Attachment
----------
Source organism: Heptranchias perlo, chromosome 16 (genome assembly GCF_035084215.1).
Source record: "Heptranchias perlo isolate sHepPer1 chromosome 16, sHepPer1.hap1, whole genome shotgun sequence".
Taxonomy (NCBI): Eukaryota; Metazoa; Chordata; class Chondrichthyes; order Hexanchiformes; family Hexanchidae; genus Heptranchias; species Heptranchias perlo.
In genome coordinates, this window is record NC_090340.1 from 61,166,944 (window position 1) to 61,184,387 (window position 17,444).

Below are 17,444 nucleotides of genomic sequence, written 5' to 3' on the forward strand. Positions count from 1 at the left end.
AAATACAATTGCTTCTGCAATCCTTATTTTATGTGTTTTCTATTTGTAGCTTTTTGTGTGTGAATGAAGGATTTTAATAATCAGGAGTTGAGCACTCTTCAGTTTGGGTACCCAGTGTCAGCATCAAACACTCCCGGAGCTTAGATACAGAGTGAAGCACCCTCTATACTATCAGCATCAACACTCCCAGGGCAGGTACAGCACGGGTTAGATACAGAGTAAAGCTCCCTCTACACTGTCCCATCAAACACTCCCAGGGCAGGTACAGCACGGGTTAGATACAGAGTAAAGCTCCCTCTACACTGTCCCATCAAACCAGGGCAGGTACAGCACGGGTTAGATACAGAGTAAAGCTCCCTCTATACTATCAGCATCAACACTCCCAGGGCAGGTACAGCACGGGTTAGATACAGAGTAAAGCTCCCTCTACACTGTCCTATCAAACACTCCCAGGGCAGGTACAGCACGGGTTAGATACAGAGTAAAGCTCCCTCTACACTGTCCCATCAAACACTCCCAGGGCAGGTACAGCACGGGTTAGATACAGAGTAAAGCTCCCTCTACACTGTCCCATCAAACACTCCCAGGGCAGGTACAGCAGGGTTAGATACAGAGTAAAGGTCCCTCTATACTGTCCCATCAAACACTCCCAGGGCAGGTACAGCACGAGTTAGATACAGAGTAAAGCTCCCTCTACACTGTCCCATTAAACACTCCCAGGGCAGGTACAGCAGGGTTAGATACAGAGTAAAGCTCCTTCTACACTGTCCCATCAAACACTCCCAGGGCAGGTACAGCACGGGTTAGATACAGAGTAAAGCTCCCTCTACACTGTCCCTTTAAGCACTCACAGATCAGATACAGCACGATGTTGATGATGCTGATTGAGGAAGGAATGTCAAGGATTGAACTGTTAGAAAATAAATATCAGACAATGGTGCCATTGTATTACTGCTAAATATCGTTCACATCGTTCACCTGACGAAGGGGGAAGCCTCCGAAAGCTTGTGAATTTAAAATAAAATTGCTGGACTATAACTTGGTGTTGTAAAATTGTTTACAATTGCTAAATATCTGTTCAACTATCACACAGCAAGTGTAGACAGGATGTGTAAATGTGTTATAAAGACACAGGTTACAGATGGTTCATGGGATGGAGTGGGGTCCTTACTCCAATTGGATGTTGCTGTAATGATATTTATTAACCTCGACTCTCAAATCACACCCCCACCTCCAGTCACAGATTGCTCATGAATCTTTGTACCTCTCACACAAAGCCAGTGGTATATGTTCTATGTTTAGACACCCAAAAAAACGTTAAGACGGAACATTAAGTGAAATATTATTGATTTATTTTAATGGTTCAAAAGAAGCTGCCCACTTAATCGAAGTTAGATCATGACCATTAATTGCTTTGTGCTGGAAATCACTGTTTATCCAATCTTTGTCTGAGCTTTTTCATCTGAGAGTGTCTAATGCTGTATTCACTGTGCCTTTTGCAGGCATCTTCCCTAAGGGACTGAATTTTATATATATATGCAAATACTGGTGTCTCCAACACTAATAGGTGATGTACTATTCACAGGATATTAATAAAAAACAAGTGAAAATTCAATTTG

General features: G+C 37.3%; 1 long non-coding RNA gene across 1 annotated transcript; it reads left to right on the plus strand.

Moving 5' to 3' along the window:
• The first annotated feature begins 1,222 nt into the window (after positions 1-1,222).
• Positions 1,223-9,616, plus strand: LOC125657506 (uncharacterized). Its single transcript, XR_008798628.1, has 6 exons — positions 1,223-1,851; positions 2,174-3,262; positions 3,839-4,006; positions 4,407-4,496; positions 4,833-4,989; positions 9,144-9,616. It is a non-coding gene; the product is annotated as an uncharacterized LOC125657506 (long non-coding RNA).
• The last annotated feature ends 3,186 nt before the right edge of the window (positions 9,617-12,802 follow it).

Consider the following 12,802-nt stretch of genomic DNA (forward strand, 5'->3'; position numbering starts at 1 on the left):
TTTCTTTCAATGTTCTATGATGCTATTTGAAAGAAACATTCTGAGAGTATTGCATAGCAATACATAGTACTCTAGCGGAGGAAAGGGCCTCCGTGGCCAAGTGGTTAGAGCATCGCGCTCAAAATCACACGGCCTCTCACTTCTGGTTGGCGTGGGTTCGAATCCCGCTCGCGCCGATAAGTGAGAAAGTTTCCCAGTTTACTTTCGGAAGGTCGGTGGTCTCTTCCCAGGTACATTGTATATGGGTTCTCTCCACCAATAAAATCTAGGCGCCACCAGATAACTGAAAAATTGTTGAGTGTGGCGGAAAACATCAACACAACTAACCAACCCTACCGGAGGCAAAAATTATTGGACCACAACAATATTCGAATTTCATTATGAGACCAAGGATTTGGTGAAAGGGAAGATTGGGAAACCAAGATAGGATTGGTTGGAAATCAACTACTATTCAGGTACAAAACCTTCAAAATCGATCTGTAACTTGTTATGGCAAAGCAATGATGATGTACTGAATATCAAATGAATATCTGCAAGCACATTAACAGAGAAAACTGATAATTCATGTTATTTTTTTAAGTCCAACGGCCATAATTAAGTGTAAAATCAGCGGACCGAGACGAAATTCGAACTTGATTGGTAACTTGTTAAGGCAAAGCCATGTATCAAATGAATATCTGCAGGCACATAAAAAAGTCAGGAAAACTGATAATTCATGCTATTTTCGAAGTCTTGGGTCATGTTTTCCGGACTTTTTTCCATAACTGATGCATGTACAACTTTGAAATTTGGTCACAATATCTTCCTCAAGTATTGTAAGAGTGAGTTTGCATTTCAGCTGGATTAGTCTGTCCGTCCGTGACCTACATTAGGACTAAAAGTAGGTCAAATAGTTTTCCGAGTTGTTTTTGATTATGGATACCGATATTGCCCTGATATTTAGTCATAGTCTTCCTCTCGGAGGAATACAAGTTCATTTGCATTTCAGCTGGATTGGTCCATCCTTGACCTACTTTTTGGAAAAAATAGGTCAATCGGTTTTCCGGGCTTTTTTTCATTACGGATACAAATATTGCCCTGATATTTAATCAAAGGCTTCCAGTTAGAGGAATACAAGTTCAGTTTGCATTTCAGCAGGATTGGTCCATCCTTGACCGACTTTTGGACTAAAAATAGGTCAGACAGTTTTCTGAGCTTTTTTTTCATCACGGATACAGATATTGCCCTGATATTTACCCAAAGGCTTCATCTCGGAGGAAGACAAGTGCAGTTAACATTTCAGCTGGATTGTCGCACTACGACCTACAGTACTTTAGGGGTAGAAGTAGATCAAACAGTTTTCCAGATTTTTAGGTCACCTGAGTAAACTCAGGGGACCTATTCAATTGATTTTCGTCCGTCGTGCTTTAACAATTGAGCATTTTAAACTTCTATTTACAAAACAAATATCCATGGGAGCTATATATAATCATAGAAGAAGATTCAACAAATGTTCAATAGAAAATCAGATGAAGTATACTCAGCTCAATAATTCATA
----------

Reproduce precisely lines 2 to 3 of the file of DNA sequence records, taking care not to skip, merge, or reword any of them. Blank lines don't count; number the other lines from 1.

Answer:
Source record: "Heptranchias perlo isolate sHepPer1 chromosome 16, sHepPer1.hap1, whole genome shotgun sequence".
Taxonomy (NCBI): Eukaryota; Metazoa; Chordata; class Chondrichthyes; order Hexanchiformes; family Hexanchidae; genus Heptranchias; species Heptranchias perlo.